Tuesday, October 30, 2007

Emotional Blackmail

I am on training at our Staines location. It is second only to Bedfont in its difficulty to visit if you live in East London. As the education was a two-day affair, I elected to stay in a hotel overnight.

It was quite an entertaining experience:

  • The internet connection didn't work. I had to be "escalated" to a "second-level" specialist before the wired connection would allow me to get online
  • Hot water came out of the tap when in the cold position. Apart from when it was lukewarm. The handyman couldn't fix it so they delivered me jugs of iced water instead. Had no other guest discovered the problem before or do they just hope nobody will complain?
  • As is common these days, the bill was slipped under my door overnight and contained a list of exciting ways to checkout on the back. Regular readers will know that I don't do queues so I thought I'd try one of them:
    • "Checkout by video". Apparently one can use the interactive feature on the TV to view the bill, enter one's address and checkout. I could view the bill, but there was no option to check out. Wonderful.
    • "Checkout by phone" (available to members of their loyalty programme only). Luckily I was a member and miracle-of-miracles my number was printed on the bill. So I logged on to spg.com (oops... I've identified the chain!). I defy anyone to figure out which link you must click on to check that the address they hold for you is correct. An utterly shocking website.
    • So I was left with no option but to queue up.

Fortunately, the queue wasn't too long and it gave me time to peruse the bill. It seems that Sheraton believe it is acceptable to add items to your bill that you haven't agreed to. This is called attempted theft anywhere else, isn't it? They had added a £1 charge for "UNICEF". As charities go, I suspect UNICEF are one of the good ones. They're almost certainly less corrupt and do more good for the world than the average UN organisation.

However, I prefer to choose where to donate my money and I like to ensure they can claim back the tax on my contribution.

Sadly, asking for a charity donation to be removed from one's bill - especially one for a quid - makes you look mean. Well, I hate being emotionally blackmailed more than I hate being frowned upon so I asked the receptionist if UNICEF would be able to claim back tax (knowing that the answer would be no). She didn't know so I asked for it to be taken off.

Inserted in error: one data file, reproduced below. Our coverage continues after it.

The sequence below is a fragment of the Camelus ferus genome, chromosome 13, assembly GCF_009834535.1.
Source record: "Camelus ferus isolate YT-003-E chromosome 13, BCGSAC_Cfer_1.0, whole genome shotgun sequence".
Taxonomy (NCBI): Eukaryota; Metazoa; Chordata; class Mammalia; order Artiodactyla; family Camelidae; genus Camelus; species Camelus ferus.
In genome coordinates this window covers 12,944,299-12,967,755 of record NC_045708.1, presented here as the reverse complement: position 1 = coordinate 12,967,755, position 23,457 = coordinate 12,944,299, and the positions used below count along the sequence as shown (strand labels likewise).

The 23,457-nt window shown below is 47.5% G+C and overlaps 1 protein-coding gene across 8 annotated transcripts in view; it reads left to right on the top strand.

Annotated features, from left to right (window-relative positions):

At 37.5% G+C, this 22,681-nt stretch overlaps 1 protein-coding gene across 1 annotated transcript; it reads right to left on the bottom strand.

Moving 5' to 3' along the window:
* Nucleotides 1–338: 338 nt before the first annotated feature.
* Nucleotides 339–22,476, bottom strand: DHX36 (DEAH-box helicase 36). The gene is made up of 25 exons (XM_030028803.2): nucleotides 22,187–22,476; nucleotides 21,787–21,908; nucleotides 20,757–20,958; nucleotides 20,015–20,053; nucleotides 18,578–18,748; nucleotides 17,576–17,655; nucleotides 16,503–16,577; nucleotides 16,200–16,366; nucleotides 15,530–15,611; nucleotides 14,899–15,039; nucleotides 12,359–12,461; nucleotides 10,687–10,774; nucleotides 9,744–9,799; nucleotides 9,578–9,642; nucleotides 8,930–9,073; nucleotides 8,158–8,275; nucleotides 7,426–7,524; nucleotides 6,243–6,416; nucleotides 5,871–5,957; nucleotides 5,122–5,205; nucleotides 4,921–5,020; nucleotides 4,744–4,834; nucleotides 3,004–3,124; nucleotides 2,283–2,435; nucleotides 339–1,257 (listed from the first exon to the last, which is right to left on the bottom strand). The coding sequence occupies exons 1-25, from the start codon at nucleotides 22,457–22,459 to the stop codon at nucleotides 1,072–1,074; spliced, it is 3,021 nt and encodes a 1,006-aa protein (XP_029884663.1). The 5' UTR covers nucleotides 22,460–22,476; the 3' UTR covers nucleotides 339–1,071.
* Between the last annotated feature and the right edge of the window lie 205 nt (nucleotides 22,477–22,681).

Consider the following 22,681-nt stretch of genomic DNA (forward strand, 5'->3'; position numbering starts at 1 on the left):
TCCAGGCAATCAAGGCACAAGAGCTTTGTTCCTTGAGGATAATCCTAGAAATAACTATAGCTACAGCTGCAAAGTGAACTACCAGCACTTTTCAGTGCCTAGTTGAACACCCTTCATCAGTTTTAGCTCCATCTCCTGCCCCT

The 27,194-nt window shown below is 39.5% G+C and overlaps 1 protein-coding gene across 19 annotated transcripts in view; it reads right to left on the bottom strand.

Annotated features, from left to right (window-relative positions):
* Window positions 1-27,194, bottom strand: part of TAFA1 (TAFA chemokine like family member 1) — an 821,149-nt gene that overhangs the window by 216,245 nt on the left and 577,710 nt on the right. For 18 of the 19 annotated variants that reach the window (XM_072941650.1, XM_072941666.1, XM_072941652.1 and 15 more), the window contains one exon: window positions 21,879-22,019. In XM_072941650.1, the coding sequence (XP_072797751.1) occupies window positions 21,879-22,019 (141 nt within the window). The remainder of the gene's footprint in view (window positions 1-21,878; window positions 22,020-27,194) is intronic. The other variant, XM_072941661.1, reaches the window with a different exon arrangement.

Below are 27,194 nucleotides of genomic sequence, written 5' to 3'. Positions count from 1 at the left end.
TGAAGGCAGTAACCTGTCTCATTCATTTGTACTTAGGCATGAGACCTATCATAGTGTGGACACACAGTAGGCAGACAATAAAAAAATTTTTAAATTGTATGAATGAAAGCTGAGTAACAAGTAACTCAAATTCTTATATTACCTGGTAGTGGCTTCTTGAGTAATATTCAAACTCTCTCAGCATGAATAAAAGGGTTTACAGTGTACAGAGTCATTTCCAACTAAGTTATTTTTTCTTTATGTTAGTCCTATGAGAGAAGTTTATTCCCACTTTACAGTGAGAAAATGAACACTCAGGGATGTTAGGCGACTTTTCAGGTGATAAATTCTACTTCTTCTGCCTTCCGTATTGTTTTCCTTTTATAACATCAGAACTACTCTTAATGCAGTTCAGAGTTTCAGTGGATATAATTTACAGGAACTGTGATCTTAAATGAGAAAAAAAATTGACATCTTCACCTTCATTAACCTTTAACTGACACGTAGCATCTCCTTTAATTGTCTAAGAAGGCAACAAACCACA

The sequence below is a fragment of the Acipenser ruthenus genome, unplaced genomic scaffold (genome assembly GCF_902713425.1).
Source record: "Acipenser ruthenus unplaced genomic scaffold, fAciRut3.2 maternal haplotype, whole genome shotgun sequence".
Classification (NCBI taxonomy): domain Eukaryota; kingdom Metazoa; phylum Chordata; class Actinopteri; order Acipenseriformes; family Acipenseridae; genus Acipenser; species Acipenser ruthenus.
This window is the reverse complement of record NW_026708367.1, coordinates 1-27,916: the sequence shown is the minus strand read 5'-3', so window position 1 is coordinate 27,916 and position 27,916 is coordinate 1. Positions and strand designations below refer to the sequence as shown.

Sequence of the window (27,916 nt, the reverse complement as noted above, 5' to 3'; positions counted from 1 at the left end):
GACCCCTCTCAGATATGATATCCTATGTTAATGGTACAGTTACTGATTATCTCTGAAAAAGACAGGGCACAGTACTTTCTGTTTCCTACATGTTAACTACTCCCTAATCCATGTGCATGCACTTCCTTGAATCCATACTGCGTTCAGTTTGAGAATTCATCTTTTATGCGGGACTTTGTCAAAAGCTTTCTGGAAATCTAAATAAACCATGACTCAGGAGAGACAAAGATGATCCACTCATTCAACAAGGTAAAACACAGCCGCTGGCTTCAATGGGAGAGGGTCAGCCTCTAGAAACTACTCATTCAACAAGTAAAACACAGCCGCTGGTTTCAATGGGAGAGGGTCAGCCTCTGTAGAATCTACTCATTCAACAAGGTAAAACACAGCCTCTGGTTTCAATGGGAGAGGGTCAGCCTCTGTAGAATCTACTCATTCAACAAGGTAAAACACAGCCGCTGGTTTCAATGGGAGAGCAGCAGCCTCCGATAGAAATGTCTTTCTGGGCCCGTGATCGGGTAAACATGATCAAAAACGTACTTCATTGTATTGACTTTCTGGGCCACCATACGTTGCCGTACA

So, yes... I'm a coward. I couldn't bring myself to complain about the principle so I let her believe I upset that they wouldn't get enough money from this little act of involuntary altruism. Not my finest hour... but then outcomes do, after all, matter more than intentions.

However, I'm not an ogre and I've been meaning to reassess my charitable giving for some time now (I keep meaning to cancel my Amnesty membership). So does anybody have any ideas of a charity that I should divert my Amnesty donations to (with an uplift to account for my miserly behaviour this morning...)?



[EDIT 2007-10-30 13:56 - mino typos corrected]

5 comments:

Chris said...

Change it to UNICEF instead?

Jon said...

I'd suggest the Samaritans, or Mind.

But then I would, wouldn't I? Although it be hard to find objection to the work they do, I think.

Unless you're a big meanie. Oh. :p

Richard Brown said...

"Change it to UNICEF instead?"

You wag.

"I'd suggest the Samaritans, or Mind.

But then I would, wouldn't I? Although it be hard to find objection to the work they do, I think.

Unless you're a big meanie. Oh. :p"

Good idea... It's certainly valuable to give to one of the less fashionable charities... the ones with cute animals (or which make right-on students attractive to their preferred choice of mating partners) don't need my money.

jt said...

"It seems that Sheraton believe it is acceptable to add items to your bill that you haven't agreed to. This is called attempted theft anywhere else, isn't it?"

That would have been theft not so long ago but I think mobile phone companies have been trailblazing a new business model here.

Actually, maybe Sheraton were giving you more choice than before; perhaps they always used to donate to charity but never exposed the cost on your bill, until now.

As for suggestions: how about Médecins Sans Frontières?

Richard Brown said...

"Actually, maybe Sheraton were giving you more choice than before; perhaps they always used to donate to charity but never exposed the cost on your bill, until now."

It's possible, I suppose, but unlikely. Surely the great thing about their scam is that it allows them to get brownie points from everyone without actually having to spend any of their own money! (brain-dead guests will probably think the hotel is being progressive, after all).